Technology Advice Why CRM is About Your Customer—Not Your Sales DepartmentCustomer relationship management (CRM) has come a long way since its failure rate of 50 percent in 2001. The latest numbers from Gartner estimate the global CRM market will reach $36.4 billion by 2017.

As more tech savvy millennials enter the workforce and developers produce streamlined, cloud-based products that are easier to implement, the discourse on CRM is shifting. Business managers are less concerned about user adoption and more concerned about how to capitalize on their company’s relationships—that is, how to use CRM software for effective customer engagement.

New Customer, New Challenge

The commerce landscape isn’t shifting; the shift has already happened. By harnessing the power of the web, mobile devices, and social media, consumers have taken control of the conversation. They expect instant access to solutions and service. They expect to be engaged where it’s convenient. And they expect businesses to know their needs and identity.

The traditional CRM approach is concerned with leads, conversions, and contract renewals as ends in themselves. This places the sales team center stage and puts the burden of approach and engagement on the customer. Companies that operate under this model will quickly fall short of modern consumer expectations, and ultimately lose out to competitors.

Already, decision-makers are wising up to the new rules. According to the CMO council, seventy-three percent of marketers now think a strong customer focus is critical to the success of their business.

How To Re-Throne The Customer

If the customer is king, then making the customer the focal point of your CRM strategy will be the quickest route to currying their favor. Here are a few tips for doing just that:

1. Sort out your data: In order to understand customers, you’ll obviously need the right information. If you have a lot of customers, then you’re storing a high volume of information, which means you’ll need effective tools for data mining and analysis. Compare CRM software and choose a product that has business intelligence features and built-in social analytics (called “social crm”). This will help build a 360-degree understanding of every customer. The right analytics (and even basic reporting) can help you turn raw data into meaningful insight. Organizations that lead in data-driven marketing are three times more likely to achieve a competitive advantage in customer engagement and loyalty.

2. Use what you learn to personalize the customer experience: The day that every company utilizes effective analytics will be the day that cold-calling dies. If you’re still trying to sell products and services to strangers, let this be a wake-up call (but not a cold one). The IT market is rife with solutions for getting to know prospects before you make first contact. Marketing automation software helps you nurture and educate; web-capture forms tell you about a prospect’s needs and level of interest; social CRM adds a personal touch. By contextualizing your interactions, you add value for the customer before trying to sell them anything. According to a Customer Experience Impact report, 86 percent of customers would pay more for more meaningful customer experience.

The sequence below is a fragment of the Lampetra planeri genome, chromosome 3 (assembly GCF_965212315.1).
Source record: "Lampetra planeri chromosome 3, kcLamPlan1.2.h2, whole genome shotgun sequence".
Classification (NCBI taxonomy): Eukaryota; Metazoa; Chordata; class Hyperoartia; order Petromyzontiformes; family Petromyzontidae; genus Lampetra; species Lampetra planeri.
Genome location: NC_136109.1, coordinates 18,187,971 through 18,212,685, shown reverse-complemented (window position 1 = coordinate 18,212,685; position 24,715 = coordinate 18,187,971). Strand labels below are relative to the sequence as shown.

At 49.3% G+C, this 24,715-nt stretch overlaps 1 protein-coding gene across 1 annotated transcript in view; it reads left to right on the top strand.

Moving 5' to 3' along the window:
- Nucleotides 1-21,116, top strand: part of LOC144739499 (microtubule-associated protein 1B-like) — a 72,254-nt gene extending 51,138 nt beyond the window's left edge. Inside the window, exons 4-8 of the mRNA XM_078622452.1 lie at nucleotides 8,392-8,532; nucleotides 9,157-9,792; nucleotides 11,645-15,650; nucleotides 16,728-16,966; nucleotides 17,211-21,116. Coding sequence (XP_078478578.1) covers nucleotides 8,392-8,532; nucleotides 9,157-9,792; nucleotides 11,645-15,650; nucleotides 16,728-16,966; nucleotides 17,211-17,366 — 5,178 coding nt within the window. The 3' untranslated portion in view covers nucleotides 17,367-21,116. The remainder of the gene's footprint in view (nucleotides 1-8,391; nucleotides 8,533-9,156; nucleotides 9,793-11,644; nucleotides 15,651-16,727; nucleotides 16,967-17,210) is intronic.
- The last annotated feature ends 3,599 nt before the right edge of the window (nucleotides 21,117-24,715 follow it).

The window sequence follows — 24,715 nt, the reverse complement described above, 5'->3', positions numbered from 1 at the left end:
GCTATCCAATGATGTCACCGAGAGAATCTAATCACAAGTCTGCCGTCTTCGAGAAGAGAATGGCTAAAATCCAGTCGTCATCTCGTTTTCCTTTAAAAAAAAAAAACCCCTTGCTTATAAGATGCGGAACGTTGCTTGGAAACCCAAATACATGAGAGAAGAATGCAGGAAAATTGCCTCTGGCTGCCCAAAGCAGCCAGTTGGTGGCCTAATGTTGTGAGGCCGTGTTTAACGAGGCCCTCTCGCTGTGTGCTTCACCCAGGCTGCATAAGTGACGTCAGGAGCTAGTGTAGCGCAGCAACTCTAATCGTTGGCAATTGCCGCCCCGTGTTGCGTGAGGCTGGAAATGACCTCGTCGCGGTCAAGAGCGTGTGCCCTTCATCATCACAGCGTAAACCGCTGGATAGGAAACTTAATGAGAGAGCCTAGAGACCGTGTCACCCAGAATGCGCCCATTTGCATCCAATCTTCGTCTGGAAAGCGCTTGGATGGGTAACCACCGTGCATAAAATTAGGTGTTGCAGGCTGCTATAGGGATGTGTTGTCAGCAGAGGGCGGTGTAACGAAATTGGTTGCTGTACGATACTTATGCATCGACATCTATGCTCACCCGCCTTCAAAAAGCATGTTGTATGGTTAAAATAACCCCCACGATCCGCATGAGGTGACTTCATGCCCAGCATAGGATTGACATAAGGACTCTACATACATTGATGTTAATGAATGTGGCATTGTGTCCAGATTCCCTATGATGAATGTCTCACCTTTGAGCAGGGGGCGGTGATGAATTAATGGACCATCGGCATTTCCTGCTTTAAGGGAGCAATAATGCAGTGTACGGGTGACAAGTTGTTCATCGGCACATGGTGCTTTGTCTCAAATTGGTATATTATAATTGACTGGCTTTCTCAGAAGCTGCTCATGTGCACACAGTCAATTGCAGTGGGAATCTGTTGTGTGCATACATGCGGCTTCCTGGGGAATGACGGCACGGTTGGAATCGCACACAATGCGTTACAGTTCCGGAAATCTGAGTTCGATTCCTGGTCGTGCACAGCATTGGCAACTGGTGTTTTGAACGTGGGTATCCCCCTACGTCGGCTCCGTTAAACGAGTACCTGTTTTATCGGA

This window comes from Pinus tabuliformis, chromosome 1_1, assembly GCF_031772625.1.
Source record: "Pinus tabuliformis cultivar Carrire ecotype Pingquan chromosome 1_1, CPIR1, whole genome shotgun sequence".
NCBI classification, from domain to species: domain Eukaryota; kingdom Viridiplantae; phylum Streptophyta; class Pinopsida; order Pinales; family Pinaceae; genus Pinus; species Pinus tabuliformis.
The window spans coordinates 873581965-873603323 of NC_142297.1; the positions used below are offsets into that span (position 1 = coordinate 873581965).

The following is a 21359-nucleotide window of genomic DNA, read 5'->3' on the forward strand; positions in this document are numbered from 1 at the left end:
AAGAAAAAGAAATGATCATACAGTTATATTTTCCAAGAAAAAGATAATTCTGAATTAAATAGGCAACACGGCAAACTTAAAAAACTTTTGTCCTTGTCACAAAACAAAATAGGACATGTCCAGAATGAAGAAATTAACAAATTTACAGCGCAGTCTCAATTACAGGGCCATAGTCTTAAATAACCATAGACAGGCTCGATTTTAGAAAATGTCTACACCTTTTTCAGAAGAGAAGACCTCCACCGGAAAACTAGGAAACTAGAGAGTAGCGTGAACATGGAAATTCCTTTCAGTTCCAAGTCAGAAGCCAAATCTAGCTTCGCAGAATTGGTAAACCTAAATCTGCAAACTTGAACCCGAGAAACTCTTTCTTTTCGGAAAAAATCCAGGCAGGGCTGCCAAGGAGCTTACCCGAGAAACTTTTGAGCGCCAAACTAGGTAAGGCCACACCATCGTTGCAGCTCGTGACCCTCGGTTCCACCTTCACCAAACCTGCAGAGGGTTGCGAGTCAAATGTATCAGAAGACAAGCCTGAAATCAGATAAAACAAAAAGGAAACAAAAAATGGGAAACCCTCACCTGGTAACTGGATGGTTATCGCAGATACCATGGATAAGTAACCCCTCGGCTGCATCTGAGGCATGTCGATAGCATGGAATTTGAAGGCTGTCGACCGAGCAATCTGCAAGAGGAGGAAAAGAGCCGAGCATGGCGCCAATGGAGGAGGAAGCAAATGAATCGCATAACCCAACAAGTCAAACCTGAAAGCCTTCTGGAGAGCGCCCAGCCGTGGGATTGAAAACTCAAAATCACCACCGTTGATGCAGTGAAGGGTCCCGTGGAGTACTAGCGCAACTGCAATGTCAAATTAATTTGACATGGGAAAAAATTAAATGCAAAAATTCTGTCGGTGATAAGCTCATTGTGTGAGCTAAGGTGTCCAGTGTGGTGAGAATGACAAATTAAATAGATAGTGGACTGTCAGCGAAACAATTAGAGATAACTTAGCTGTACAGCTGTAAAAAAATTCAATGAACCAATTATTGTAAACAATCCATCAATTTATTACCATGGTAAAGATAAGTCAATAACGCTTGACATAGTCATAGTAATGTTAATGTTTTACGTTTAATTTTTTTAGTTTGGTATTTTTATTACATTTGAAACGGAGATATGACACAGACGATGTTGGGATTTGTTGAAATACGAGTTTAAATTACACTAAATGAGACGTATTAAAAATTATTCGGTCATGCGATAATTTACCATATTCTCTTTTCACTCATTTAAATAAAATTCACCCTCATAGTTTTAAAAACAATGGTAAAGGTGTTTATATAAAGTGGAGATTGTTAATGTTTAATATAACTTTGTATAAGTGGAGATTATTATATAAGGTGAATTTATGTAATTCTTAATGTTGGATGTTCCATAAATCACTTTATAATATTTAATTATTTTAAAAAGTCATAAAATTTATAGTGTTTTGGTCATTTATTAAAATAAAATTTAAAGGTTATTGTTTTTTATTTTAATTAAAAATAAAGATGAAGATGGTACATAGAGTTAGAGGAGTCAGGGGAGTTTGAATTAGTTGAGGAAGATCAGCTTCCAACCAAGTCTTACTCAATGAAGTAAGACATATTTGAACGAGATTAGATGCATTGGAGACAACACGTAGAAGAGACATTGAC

3. Consider CRM software with strong case management or integrated Project Management: Some CRM systems are exclusively sales-focused. Others are designed to manage the entire customer journey across sales, marketing, and service departments. Many of these integrated systems offer built-in project management modules or other features for managing service delivery and issue resolution. With these additional tools at your disposal, you can standardize workflows for service consistency and keep your teams accountable to the promises they make—which, in the end, will make your customers happier.


The new demands of customer engagement don’t require you to undercut your bottom line. Successful software adoption and sales performance are still important metrics for your team, but they shouldn’t be the only focus. In fact, when you use CRM software to prioritize your customer’s satisfaction, you’ll see a bigger overall return-on-investment. A mere two percent increase in customer retention can have the same effect as cutting costs by 10 percent.

The greatest profit doesn’t come from profit-centeredness; it comes from engaging and delighting your customers.